Friday Speak Out!: On Persistence

Friday, November 10, 2017
by Jan English Leary

It’s not sexy, it doesn’t call attention to itself, it’s not included in talks on craft, but I think that persistence is one of the most important tools a writer can develop. I’m not the fastest, the most talented, or the most confident writer in the room, but I am more persistent than most. All the talent in the world means nothing without persistence. How many writers give up after a few rejections, shoving the story into the real or virtual drawer, deciding not to try anymore? In many cases, the story needs one more draft or one more journal. Part of persistence of course involves a critical eye, the drive to keep polishing and learning, to see the story through more revision. Without that, persistence is just premature and presumptuous. But once the story has reached that point, the next challenge occurs.

When I started submitting stories for publication, it was before the Internet, before Submittable and Submissions Managers. These were the days of hard copies, SASEs, manila envelopes and stamps. I picked up copies of The Writer’s Market and I scoured bookstores for journals that interested me. It was time-consuming and costly. I waited for the mail every day, and often I would receive the first page of my story with a scrap of paper and a printed-out rejection. I lived for the ones with a tiny bit of encouragement: the editor’s initials, a quick note “Came close”, “We admire your talent”, “Keep us in mind.” Those words kept me going. I sent out stories like paper bombs, a bit everywhere. I slowly began to receive acceptances although my rejections continue to outweigh my acceptances by a wide margin. One of my stories was rejected 95 times before it was accepted, but I was very happy with that acceptance. Another journal gave me no encouragement for eight submissions and accepted the ninth one. What if I’d given up on that journal?

I’m not sure what need compels me to ask for acceptance in the face of so much rejection. I believe in my work, I want it to be chosen and read, I want to be part of the world of writers, but I hate asking for favors in person, hate putting people out, hate being on the line this way. As a child, when charged with going door to door to sell candy for school, I failed miserably, and I begged my parents to buy a few boxes so I wouldn’t show up with nothing. It’s not in me to do this in person. But electronically, I am fearless.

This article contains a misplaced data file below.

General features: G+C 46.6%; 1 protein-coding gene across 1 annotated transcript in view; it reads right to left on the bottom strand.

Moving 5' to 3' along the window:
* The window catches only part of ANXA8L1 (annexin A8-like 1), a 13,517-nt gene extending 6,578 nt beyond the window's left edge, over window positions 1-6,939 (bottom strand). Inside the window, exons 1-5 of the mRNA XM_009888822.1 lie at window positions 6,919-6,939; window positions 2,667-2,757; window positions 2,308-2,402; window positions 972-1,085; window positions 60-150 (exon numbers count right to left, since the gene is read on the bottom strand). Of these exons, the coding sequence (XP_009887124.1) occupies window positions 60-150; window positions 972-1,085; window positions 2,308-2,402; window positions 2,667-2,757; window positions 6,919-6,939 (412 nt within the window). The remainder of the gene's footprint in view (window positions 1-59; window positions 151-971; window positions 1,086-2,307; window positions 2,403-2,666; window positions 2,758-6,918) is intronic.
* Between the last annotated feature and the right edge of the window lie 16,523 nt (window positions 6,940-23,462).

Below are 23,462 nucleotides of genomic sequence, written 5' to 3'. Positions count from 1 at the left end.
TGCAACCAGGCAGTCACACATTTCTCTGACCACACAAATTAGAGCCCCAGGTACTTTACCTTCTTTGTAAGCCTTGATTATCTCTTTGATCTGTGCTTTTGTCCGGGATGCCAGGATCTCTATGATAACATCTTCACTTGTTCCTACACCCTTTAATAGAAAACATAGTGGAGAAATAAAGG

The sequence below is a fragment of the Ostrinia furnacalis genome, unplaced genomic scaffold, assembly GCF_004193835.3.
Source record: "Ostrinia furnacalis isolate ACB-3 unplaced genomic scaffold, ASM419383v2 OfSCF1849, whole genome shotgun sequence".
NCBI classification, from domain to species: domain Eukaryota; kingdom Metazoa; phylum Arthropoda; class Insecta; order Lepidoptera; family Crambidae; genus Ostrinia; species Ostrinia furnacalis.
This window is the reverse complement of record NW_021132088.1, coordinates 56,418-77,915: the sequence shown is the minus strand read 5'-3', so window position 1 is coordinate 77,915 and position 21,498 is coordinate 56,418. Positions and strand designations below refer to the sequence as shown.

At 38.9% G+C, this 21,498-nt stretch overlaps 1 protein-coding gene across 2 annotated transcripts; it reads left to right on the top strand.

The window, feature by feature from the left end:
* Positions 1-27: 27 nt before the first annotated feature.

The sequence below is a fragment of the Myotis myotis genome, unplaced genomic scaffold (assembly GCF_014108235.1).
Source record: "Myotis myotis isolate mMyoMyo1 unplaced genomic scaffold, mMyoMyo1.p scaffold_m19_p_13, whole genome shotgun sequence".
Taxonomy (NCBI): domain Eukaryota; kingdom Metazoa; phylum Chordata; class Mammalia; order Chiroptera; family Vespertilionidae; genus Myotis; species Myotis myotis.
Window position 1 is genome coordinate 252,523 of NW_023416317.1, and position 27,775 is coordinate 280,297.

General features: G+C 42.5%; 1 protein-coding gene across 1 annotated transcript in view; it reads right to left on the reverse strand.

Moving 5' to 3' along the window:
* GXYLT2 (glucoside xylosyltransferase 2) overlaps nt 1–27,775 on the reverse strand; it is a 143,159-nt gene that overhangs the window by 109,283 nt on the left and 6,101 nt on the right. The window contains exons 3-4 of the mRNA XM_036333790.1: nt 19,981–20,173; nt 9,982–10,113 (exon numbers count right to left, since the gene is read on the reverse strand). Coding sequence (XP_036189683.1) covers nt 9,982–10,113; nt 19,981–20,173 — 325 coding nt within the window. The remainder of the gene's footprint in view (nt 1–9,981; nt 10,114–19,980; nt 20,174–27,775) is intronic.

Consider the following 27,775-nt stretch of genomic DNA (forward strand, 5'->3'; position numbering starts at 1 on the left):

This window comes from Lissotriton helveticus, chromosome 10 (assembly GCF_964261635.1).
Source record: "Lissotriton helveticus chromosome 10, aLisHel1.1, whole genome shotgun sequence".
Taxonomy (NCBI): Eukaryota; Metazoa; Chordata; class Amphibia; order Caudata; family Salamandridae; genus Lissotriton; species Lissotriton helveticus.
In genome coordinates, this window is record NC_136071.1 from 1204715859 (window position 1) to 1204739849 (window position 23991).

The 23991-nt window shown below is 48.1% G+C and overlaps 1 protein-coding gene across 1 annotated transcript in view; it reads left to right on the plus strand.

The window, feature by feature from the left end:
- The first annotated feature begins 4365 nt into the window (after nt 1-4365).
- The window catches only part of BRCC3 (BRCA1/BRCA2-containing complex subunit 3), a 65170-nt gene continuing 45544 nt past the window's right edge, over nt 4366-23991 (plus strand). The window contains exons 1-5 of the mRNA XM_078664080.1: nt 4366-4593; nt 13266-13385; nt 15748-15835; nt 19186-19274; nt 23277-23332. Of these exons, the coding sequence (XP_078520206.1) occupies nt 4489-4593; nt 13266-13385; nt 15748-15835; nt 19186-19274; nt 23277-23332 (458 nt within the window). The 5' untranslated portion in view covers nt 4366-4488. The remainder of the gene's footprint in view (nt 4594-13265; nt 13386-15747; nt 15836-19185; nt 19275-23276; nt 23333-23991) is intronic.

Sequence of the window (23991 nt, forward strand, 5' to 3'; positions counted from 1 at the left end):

It’s low stakes, submitting from the safety and quiet of my home. Sitting in bed, wearing slippers. No one can see me. I’ve tried to develop a one-in/two-out policy. For every rejection during the regular submissions season, I send out two stories. Life is short; reporting time is long. And nothing is gained without persistence.

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photo credit John Leary
Jan English Leary's short fiction has appeared in
Pleiades, The Literary Review, The Minnesota Review, Carve Magazine, Long Story, Short Literary Journal and other publications. She has received three Illinois Arts Council Awards and taught fiction writing at Francis W. Parker School and Northwestern University. Her first novel, Thicker Than Blood, was released by Fomite in 2015. Skating on the Vertical, just released by Fomite, is her first collection of short stories. She lives in Chicago with her husband, John, an artist and former teacher. More information

Would you like to participate in Friday "Speak Out!"? Email your short posts (under 500 words) about women and writing to: marcia[at]wow-womenonwriting[dot]com for consideration. We look forward to hearing from you!


Angela Mackintosh said...

AWESOME!! Jan, I totally agree that persistence is the key to getting published. I love your one-in/two-out policy. What a great idea! Thanks for the post. :)

Nancy said...

Right on, Ms. Leary! In my blog for writers, I often use my two keywords for writers—patience and persistence. Both are very useful tools to the writer.
Nancy Julien Kopp

Marcia Peterson said...

What an inspirational post. I love the idea of being "electronically fearless."

Renee Roberson said...
This comment has been removed by the author.
Renee Roberson said...


If only more of us had the courage to be like you! Thank you for putting a smile on my face today and congratulations on both the rejections that kept you going and your well-deserved success.

JEL said...

Thanks to WOW for including my post. I am most grateful. What a terrific, supportive group you are. JEL

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